REVIEW: Thunderbolt (1995)

thunderbolt

Hong-kong-icon

1995, Golden Harvest/Paragon Films Ltd.

Director:
Gordon Chan
Producer:
Chua Lam
Writers:
Chan Hing-Kar
Gordon Chan
Kwok Wai-Cheung
Cinematography:
Ardy Lam
Lau Hung-Chuen
Horace Wong
Kwan Chi-Kan
Joe Chan
Cheng Siu-Keung
Editing:
Peter Cheung
Cheung Ka-Fai
Ng Wang-Hung
Chan Ki-Hop

Cast:
Jackie Chan (Jackie)
Anita Yuen (Amy Ip)
Michael Wong (Steve Cannon)
Thorsten Nickel (Warner “Cougar” Kaugman)
Dayo Wong (Lam)
Ken Lo (Kong)
Kenya Sawada (Saw)
Cho Yuen (Uncle Tung)
Daisy Woo (Jackie’s Sister)
Annie Man (Jackie’s Sister)
Yuzo Kayama (Mirakami)

Jackie Chan’s love of car racing transitions to the big screen in this action packed film from director Gordon Chan.

Graduating from a racing academy in Japan, Jackie returns home to Hong Kong where he plans to help his father’s garage and assist him in tracking down illegal racing cars at night with the police. Reporter Amy Ip plans to have a special report on Jackie and his father, yet they both refuse comment. However, on one fateful night, a deadly racer has arrived in Hong Kong and he is no ordinary racer. His name is Cougar and he is one of Interpol’ s most wanted criminals, prompting agent Steve Cannon to arrive in Hong Kong.

When Jackie is able to stop Cougar one night, Cougar becomes impressed and plans to race Jackie, who refuses. However, when a band of thugs attempt to attack Jackie, Jackie uses his fighting skills to fend him off and with Steve’s help, Cougar is sent to prison for extradition. However, Cougar escapes and seeks revenge on Jackie and decimates his family home, which causes his father to have a heart attack. Even worse, Cougar kidnaps Jackie’s two sisters and now, Jackie must return to Japan and compete in the race of his life, but he cannot do it alone. With Amy and former trainer Murakami, Jackie prepares for the race but he also must settle a score before the race begins.

While many know Jackie Chan as the one of the world’s favorite martial arts action stars, some may not know thar he is an avid racing fan. The time came for Jackie to mesh both his trademark martial arts action with his love of car racing in the form of this film, co-written and directed by Gordon Chan. Jackie brings a sense of both comic wit in the film’s opening and emotion when it comes to the pivotal scene where he finds himself forced to race. He plays a man who just wants to go about his business, a mechanic who has studied racing in Japan, and is forced to return there for the race of a lifetime as it becomes personal to him.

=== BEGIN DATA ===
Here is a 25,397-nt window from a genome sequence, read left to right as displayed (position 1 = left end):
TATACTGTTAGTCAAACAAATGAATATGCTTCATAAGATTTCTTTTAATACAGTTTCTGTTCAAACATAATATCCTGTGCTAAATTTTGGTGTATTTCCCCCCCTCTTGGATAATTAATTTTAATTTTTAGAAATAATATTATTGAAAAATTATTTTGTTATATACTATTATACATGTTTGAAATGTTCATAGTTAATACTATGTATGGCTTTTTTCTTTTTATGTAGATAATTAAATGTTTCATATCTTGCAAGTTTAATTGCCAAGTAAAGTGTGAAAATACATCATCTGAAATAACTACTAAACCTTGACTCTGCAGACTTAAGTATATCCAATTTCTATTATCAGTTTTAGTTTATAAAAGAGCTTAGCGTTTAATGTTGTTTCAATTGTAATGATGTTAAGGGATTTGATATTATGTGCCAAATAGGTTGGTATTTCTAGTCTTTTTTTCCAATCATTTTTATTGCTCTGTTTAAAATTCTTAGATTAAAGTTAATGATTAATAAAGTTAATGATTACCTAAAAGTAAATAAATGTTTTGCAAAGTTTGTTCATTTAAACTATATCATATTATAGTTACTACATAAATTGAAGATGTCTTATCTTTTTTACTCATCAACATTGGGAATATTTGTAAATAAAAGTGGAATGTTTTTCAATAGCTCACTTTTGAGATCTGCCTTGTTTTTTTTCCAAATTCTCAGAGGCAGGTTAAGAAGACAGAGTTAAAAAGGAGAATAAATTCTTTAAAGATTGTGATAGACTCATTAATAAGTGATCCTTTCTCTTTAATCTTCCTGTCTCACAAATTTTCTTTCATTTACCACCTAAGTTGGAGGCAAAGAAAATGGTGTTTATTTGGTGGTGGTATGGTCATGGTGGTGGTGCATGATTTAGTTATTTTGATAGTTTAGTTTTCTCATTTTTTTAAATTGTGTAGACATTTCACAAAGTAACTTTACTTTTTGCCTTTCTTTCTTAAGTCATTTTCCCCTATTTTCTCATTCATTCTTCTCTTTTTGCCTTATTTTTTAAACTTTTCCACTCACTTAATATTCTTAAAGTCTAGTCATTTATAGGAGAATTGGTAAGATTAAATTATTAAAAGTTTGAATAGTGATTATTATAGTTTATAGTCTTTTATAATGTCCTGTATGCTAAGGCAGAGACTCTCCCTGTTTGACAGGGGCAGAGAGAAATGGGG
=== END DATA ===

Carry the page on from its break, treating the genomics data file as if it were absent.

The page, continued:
Anita Yuen starts off as a bit annoying, but ultimately proves to be reliable in the role of investigative reporter Amy, who looks for a story only to have true compassion for Jackie when he is at his worst. Michael Wong makes the most of his screen time as Interpol agent Steve Cannon while German-born actor Thorsten Nickel looks to be having fun in the role of lead villain Cougar, with the likes of Kenya Sawada and Ken Lo as his main henchmen, who have a fight scene with Chan in a pachinko parlor prior to the film’s big action sequence. Chan had to doubled by co-star Chin Kar-Lok for pieces of this particular fight scene due to his ankle injury on Rumble in the Bronx. Sammo Hung took care of the film’s fight sequences in the film.

The final action sequence is actually the big car race and while the chase scenes in the film are expertly choreographed by Frankie Chan, it is the final race that really stands out. It looks as if Frankie and his team took a page out of big racing films such as Days of Thunder and adds a touch of insane road films like Smokey and the Bandit and nicely interweaves the elements of a very insane car race that pits our hero Chan against the villain Cougar as well as other racers competing.

Thunderbolt is quite a fun Jackie Chan film that melds his trademark action with his love for car racing. The car chases and big race are a hoot and the pachinko fight is quite fun to watch, even if Chan is obviously doubled for some parts. Nevertheless, Chan fans will like this one.

WFG RATING: B

DVD

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